The ever flexible and intelligent evil
The world is going mad. Its ever-adapting mechanisms are currently so flexible that this all happens just a few hundred years from the beach bars where Western backpackers talk about the better world over their happy hour cocktails. Money-making has always been inventive and flexible. Those two worlds coexist and if you don’t look closer – you wouldn’t even notice what’s going on in the jungle.
In Colombia, you can even book a “tour” where you are transported into a cocaine farm/factory (blindfolded) and where you can make your own cocaine. So why should you not be able to trek the mountains where others suffer or even die just over the hill from where you are? To be honest, this was a bit too much for me to take and I’m not squeamish or anything but when you see those people, many with children and if you think what’s ahead of them.
What happens to the migrants after they cross Darién Gap?
If they manage to pass through the jungle, they can still get caught in Panama. What happens then? Well, they are simply shipped back to Colombia to do this all over again, once they will somehow manage to make another $200,- USD required for the crossing.
And if they won’t get caught? What happens then? Well, first they’ll be fucked over again by the Panamanian mafia, then by their Costa Rican colleagues, then it’s Nicaraguan mafia’s turn to squeeze some more money out of them, after that it’s Salvadorian turn, then Guatemalan and finally Mexican cartels will take the rest of their resources to take them to the USA.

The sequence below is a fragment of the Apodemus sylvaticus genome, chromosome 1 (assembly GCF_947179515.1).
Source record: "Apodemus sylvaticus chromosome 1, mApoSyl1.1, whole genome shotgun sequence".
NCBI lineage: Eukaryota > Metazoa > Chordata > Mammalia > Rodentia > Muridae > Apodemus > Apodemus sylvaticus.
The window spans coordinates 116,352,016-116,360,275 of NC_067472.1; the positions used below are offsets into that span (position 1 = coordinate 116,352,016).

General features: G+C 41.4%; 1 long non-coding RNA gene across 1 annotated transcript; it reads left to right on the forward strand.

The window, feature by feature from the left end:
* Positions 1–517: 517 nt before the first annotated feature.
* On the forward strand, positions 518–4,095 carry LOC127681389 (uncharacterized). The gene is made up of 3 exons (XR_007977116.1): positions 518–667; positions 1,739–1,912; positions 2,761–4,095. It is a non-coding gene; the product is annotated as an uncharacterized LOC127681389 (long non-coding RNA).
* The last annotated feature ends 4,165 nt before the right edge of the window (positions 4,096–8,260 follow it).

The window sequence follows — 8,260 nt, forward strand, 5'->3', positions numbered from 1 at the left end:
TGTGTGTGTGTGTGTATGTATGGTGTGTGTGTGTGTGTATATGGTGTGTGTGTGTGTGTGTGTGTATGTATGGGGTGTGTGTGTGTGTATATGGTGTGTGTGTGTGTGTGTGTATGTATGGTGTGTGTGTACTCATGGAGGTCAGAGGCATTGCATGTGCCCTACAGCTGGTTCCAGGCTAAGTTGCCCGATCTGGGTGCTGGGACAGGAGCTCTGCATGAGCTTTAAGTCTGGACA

Those refugees who will make it through will be then “lucky” to make it across to California, where they will slave for $3 per day, working in 40°C (104F), 12 hours a day, 7 times per week. The worst of human nature just surrounds them all the way. It’s not the dark side of Darién Gap, it’s the dark side of humanity.
And the rest of us will then be able to buy some cheap vegetables when we come back from our adventure holidays to cure our happy hour mojito hangovers. Welcome to reality.
Tourism: activities and safety
As for your safety as a tourist in the area – you do not have to worry – you are not part of this dark side of Darién Gap. Actually, you are protected by the paramilitary. Not because you spend few bucks on mojitos in a beach bar. I mean imagine what are any tourism money in comparison to the profits of the cocaine and people-smuggling trades? I mean that large parts of Miami were literally built from the cocaine money so how many mojitos would you have to drink to sponsor such profits?
So tourists are not protected by paramilitary leaders because of the few bucks they bring to Darién Gap. Tourists make their lives easier by bringing an illusion that there’s nothing wrong with this part of the world. And if you chose not to think at what expense that protection comes, the nature around Capurganá is truly stunning. I mean that it is still stunning, it’s just there’s a horrible bitter aftertaste of a person with privileges, many of us often take for granted ): At the same time, there isn’t anything that you can do about it so it’s something everyone has to deal with on their own.
Anyway. There are even a few treks you can do in the area: here are several treks of light-to-moderate difficulty you can do around Capurganá. Heading south from town, after about a 90-minutes, you should reach a picturesque bay of El Aguacate. Heading the opposite direction (north), a bit more hilly/sweaty 90-minute walk would get you to the next bay with a small settlement of Sazpurro. You can also head inland to hit the El Cielo waterfall.